I had one infectious disease doctor in the USA give me a ‘second opinion’ which is a nice option offered by my company insurance. They reviewed my doctors notes, results etc and listened to my onset. They said, this is not Lyme disease. Yes you have antibodies, but if checked, you’ll also have positive antibodies for chicken pox, does that mean your issues are related to chicken pox? No. Antibodies can remain indefinitely. They said I fit the description of somatoform disorder. The doctor wasn’t too far wrong all this time!

    Can I ask what your dizziness/vertigo was like? Was there anything you conditioned yourself to with your symptoms, and if so, how did you break the link? I tried drinking coffee today. It was quite difficult to ignore my bodily sensations. This was an effort to resume a normal life again, because nothing is wrong.
     
    Last edited: Jan 27, 2019
  6. Dorado

    Dorado Well known member

    The second opinion you received was correct: chronic Lyme is a myth, just as Steve Ozanich and many others knowledgeable in this area say. I hope this gives you reassurance about that doctor's opinion. You're absolutely going to be OK. :)

    I experienced stress-related dizziness throughout my life, even before taking antidepressants like Cymbalta. I felt very fatigued and like I needed to sit down. Sometimes I felt discombobulated and nauseous as well. It was a horrible feeling, but I had to simply remember it was all a very normal symptom of anxiety. I needed to believe that I was safe and OK. It's important to respect the mind-body connection and understand that your body is responding to power emotions in a way that indicates a very stressed out nervous system where sympathetic mode has become dominant. This is not permanent. In fact, everyone deals with symptoms caused by the mind-body connection at some point, from simple eye twitches to migraines to full blown CRPS. It's part of the human experience.

    The best thing I did was become super social again and look forward to hanging out with my friends. When I was in college, I was sort of known as a very popular person on campus - not at all snobby, but I had many genuinely good friends and was always receiving invites to hang out. However, I was too stressed out to spend time with anyone after college. I worked 24/7 and didn't take care of my mental health or let myself be passionate about anything outside of the office. Once I started feeling young and free again, I was having so much fun and loving life. I don't even remember how long it took for the symptoms to dissipate, truthfully. Weeks or a few months at the most?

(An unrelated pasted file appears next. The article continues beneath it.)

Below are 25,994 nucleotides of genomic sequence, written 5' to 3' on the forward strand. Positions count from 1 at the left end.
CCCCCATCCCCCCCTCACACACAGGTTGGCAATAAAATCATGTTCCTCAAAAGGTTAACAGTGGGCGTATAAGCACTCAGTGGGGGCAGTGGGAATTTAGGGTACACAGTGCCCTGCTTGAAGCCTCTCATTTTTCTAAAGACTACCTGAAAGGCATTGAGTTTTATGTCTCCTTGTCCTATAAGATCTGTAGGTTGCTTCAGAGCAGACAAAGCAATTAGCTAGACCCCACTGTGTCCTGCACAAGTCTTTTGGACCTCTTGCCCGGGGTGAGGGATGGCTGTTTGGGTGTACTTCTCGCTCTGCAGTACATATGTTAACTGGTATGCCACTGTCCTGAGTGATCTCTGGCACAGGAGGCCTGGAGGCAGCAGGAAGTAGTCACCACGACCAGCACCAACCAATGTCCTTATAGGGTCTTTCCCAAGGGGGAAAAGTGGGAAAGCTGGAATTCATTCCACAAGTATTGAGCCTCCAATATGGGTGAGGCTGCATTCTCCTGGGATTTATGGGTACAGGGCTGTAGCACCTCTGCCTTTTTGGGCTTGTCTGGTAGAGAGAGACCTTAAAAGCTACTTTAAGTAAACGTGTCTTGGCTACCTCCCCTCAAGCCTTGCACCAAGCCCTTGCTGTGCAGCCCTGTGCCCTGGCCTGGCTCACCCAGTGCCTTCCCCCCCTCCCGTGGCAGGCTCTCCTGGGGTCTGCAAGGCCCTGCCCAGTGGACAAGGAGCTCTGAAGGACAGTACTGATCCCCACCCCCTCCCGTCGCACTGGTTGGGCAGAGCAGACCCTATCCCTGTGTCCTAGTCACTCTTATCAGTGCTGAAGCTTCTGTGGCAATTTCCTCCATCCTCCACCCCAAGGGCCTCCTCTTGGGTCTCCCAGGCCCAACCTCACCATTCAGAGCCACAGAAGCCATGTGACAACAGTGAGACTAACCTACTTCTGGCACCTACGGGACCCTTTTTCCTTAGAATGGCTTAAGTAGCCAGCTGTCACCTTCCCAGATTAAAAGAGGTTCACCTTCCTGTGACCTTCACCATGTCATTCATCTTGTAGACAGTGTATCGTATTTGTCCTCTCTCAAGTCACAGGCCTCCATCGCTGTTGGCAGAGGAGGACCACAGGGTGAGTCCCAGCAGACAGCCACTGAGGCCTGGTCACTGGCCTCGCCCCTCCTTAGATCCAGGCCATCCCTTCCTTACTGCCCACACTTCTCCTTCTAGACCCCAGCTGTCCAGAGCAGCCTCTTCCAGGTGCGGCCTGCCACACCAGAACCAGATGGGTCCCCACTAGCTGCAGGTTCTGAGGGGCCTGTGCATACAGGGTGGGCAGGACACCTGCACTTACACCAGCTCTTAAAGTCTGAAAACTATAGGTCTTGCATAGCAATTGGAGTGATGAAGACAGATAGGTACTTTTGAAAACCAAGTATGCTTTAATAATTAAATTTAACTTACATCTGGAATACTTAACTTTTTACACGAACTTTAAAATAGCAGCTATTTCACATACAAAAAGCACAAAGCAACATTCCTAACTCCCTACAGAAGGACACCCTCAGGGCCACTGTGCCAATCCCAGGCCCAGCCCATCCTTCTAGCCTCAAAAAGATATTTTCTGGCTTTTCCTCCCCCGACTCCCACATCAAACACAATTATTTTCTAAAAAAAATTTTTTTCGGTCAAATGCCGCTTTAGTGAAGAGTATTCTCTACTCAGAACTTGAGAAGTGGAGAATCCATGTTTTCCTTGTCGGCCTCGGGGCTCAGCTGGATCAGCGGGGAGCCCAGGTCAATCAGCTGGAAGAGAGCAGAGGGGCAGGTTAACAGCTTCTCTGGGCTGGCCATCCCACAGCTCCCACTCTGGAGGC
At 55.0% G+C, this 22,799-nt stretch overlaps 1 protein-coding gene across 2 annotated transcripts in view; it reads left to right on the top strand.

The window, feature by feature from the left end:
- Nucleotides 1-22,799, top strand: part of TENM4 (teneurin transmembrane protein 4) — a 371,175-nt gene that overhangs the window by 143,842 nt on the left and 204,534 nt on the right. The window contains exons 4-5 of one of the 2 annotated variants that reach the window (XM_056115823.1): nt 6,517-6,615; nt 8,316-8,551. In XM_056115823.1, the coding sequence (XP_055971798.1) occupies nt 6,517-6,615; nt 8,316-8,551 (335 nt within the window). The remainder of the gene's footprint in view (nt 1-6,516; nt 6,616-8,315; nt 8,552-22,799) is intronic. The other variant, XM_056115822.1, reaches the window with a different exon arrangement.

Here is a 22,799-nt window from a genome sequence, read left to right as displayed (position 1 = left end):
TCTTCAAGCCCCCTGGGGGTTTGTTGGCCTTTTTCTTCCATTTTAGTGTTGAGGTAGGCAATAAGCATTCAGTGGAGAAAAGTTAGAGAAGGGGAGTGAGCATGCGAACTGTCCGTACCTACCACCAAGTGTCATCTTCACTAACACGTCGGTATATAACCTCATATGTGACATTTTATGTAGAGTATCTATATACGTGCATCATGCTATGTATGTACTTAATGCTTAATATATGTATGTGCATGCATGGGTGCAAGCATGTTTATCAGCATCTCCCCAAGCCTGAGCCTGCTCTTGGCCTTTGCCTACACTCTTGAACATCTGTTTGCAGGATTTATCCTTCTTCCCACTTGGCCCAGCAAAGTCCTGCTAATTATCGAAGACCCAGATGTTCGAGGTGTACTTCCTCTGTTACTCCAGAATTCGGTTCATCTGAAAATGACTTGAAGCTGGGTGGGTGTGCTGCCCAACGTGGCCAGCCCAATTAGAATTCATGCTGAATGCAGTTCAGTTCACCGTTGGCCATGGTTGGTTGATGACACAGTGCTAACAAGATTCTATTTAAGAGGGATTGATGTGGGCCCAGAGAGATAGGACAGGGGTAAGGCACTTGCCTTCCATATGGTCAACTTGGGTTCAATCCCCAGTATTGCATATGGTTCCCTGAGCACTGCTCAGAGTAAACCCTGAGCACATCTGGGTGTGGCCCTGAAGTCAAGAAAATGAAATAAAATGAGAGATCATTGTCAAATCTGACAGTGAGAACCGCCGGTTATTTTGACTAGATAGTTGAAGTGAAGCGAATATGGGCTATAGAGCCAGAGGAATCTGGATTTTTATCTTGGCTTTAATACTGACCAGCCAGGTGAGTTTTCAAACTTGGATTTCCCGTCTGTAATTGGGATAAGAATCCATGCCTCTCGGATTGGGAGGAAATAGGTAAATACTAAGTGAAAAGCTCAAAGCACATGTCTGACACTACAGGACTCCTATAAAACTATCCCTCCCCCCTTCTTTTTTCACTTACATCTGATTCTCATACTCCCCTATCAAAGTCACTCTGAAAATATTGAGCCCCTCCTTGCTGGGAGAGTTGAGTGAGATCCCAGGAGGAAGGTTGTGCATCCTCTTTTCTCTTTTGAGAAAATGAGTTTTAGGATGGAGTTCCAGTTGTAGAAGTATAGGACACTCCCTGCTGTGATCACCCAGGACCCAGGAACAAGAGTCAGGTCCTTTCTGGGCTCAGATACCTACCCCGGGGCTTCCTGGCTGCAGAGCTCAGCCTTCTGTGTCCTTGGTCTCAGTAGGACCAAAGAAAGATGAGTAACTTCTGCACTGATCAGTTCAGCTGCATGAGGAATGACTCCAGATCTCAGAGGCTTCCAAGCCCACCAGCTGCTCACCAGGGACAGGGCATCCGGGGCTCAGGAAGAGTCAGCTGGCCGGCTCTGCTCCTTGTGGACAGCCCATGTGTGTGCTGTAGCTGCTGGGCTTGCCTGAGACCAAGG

Last edited: Jan 27, 2019
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  7. Dorado

    Dorado Well known member

    And yes, I was just talking to someone else about this: anytime you see communities with terms like lymies, floxies, fibro warriors, Crapalta survivors, zebras, etc., understand that there's likely going to be heavy emotions and horror stories involved. Many people attach large parts of their identities to these things. Run away and search for success stories.

    This is true even for legitimate structural issues and injuries (like the genetic connective tissue disorder I was born with, which will never go away): Never, ever dwell on horror stories, and remember the mind-body connection.
     
    Last edited: Jan 27, 2019
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  8. IrishMonkey92

    IrishMonkey92 Newcomer

    For someone that deals with mind/body issues/anxiety, how do you know what’s real and what isn’t? I know you talked about believing real structural issues can be healed with the mind also. Did you heal your Ehler-Danlos Syndrome?
     
  9. Dorado

    Dorado Well known member

    Ehlers-Danlos is a congenital disorder and I'll never be able to heal it, but stress does make the symptoms worse. Ehlers-Danlos is notorious for causing autonomic dysfunction, and any stress I experience really heightens my sympathetic nervous system overdrive. I used to barely be able to type from horrifying nerve pain - this is when I know stress is freaking my body out.